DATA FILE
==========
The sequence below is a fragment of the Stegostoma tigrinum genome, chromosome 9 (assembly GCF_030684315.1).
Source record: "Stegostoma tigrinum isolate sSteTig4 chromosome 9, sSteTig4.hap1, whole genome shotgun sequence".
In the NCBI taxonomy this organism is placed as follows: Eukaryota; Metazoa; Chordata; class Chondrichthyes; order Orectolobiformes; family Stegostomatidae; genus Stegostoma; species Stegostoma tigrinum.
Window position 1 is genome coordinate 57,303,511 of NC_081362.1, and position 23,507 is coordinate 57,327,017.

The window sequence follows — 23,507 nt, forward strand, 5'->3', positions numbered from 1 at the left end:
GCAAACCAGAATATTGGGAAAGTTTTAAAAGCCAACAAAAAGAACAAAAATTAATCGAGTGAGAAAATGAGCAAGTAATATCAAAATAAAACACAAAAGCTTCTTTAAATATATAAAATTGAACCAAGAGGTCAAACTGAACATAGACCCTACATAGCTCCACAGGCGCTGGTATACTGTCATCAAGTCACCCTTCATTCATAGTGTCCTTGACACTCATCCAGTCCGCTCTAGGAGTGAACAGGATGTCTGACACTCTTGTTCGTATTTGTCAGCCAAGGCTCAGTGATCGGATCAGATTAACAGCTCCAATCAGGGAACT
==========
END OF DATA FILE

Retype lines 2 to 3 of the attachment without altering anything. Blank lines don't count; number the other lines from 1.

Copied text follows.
Source record: "Stegostoma tigrinum isolate sSteTig4 chromosome 9, sSteTig4.hap1, whole genome shotgun sequence".
In the NCBI taxonomy this organism is placed as follows: Eukaryota; Metazoa; Chordata; class Chondrichthyes; order Orectolobiformes; family Stegostomatidae; genus Stegostoma; species Stegostoma tigrinum.